If Rihanna and Drake’s “Work” video doesn’t have you itching to wine your waist in a hot, sticky, hole-in-the-wall reggae spot this weekend, then you’re in the minority.
It had people reminiscing about the last time they let loose and sweated their hair out to some Buju Banton; it also had people speculating about whether Rihanna and Drake are, indeed, a couple because of all the dancing they were doing on each other.
But the video’s director, Toronto native Director X, spoke to Fader magazine about how some people who are unfamiliar with reggae dancing may be applying a sexualized interpretation of it.
“That is Caribbean culture at its height,” Director X said. “He was dancing, she saw him, she went to him, they had a dance together. At no point did anyone think, ‘Hey, we’re dancing, so maybe … later … ” Director X said, explaining that reggae dancing is not necessarily a precursor to sex or a hookup of any kind.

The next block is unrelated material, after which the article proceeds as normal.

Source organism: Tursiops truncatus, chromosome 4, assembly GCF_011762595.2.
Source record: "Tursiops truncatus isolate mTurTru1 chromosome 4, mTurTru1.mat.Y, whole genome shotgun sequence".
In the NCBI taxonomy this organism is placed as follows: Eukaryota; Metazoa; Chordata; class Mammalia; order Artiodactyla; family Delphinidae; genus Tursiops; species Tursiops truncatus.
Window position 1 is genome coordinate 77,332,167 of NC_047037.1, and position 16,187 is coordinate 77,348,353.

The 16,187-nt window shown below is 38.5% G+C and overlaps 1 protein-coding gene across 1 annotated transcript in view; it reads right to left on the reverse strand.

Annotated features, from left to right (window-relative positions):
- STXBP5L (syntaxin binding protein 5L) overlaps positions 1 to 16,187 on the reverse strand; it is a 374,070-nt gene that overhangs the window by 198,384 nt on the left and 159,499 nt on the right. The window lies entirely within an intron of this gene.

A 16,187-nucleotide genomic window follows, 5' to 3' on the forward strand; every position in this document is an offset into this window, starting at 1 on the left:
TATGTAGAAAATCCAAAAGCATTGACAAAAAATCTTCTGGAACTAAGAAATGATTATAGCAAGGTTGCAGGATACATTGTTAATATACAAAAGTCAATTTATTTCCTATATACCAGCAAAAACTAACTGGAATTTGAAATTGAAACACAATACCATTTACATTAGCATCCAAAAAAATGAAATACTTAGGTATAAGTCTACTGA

“It doesn’t work like that. In West Indian culture, a dance is a dance. You can have that dance. There could be a girl jumping on top of you and you’re wining up on one another.”
He said that in other cultures and societies, reggae dancing may be perceived as lewd or obscene but that in the West Indies, it’s an art form and a way of expression. Nothing more, nothing less.
“In the wrong state, you’d get arrested and charged for lewd conduct or something. But you can end that dance and her boyfriend can be beside her, and you’re like, ‘Hi,’ or you just walk away. Dancing and sex are tied together in America—if you’re dancing with somebody, that means you’re sleeping with somebody. But that doesn’t mean that in our culture it’s the same. In West Indian culture, you’re dancing with someone because you’re dancing with someone.”